I don’t know her personally, but I have always liked the public character of Michele Bachmann. I remember defending her when she came under the heavy scrutiny and unfair disparagement of the mainstream media during the era of the TEA Party and 2012 election cycle. And when ABC’s Diane Sawyer and Brian Ross tag-teamed on Bachmann to discredit her husband’s Christian counseling as anti-gay, I spoke up on their behalf.
That said, in recent days Ms. Bachmann has ventured into
territory that I have no interest in defending or attempting to justify. Specifically, these comments made recently on a podcast hosted by Jan Markell, are at once indefensible and
Donald Trump has had the courage and the fortitude, and I will say to your listeners, in my lifetime, I have never seen a more biblical president than I have seen in Donald Trump. He has so impressed me with what he’s done, and we haven’t even talked about Israel, what he has done to advance Israel.
He is highly biblical, and I would say to your listeners, we will in all likelihood never see a more godly, biblical president again in our lifetime. So, we need to be not only praying for him, we need to support him, in my opinion, in every possible way that we can.
It is disappointing enough to see so many conservatives who,
for the sake of expediency, have willfully allowed Trumpism to become the
modern definition of conservatism. But
allowing the cross and the cause of Christ to become sullied by President
Trump’s political conduct is a bridge entirely too far, and Bachmann should
recant or restate these remarks immediately.
Christians who support the President should understand they
have but one logical defense at their disposal: pragmatism. That is, a Christian can support Trump for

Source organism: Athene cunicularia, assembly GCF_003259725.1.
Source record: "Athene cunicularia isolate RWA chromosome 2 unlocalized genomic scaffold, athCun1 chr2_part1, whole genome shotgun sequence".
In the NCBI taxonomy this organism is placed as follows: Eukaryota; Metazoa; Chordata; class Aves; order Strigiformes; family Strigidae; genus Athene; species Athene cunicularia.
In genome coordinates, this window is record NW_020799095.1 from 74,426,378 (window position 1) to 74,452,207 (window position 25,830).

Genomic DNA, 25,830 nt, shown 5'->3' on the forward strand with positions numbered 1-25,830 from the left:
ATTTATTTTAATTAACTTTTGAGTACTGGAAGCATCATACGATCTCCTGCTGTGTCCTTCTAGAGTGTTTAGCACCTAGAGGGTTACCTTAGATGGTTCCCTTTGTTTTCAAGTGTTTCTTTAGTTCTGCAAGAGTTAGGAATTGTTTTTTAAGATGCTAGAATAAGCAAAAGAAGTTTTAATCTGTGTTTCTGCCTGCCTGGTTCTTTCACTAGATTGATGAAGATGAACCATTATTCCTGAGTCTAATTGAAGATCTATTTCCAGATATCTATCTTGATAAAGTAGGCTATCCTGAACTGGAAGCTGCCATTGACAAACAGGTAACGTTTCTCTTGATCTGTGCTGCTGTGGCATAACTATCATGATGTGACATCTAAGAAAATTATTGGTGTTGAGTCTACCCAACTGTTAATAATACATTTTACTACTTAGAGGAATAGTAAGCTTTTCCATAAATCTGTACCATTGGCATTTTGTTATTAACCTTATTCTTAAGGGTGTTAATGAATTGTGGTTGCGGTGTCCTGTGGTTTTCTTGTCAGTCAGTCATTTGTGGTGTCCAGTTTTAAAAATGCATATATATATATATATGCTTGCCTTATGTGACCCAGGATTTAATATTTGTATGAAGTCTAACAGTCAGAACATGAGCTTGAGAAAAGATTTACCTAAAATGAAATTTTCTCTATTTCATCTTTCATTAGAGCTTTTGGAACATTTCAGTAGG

his political alliance with them that has benefitted their agenda. I have no qualms with Bachmann, or anyone for
that matter, making the case that Christians have seen more of their preferred
policy goals achieved in Trump’s administration than any in recent memory. Even if I came to another conclusion about
that, it’s a morally defensible position.
It’s what folks here in my home state of Indiana called the
Bob Knight principle. Self-respecting IU
fans knew that the chair throwing, player choking, and profanity spouting was
wrong and an embarrassing stain on the university. They also knew Knight won games. So they made the pragmatic decision to offer
support to a coach they wouldn’t write a character reference for in order to
achieve athletic ends.
You could still argue, and many did, that such a calculation
was moral compromise and those who made it lacked character to stand up for
what was right. But it was a compromise
that undoubtedly resulted in beneficial and noteworthy accomplishments for the
Politically, that’s precisely what Christians like Bachmann
should be willing to admit they’ve done with Trump. They have chosen to support a profane,
adulterous, and unrepentant egotist for the sake of achieving political
ends. Others will argue that such moral
compromise is unbecoming of believers, but the laundry list of Christian
political objectives Bachmann cited in the podcast can be rattled off as
But intentionally confusing the petulant character of Donald
Trump with that of a godly, biblical man is immensely damaging to the public
witness of Christianity in our culture.
That has to be our highest concern, far above any struggle for worldly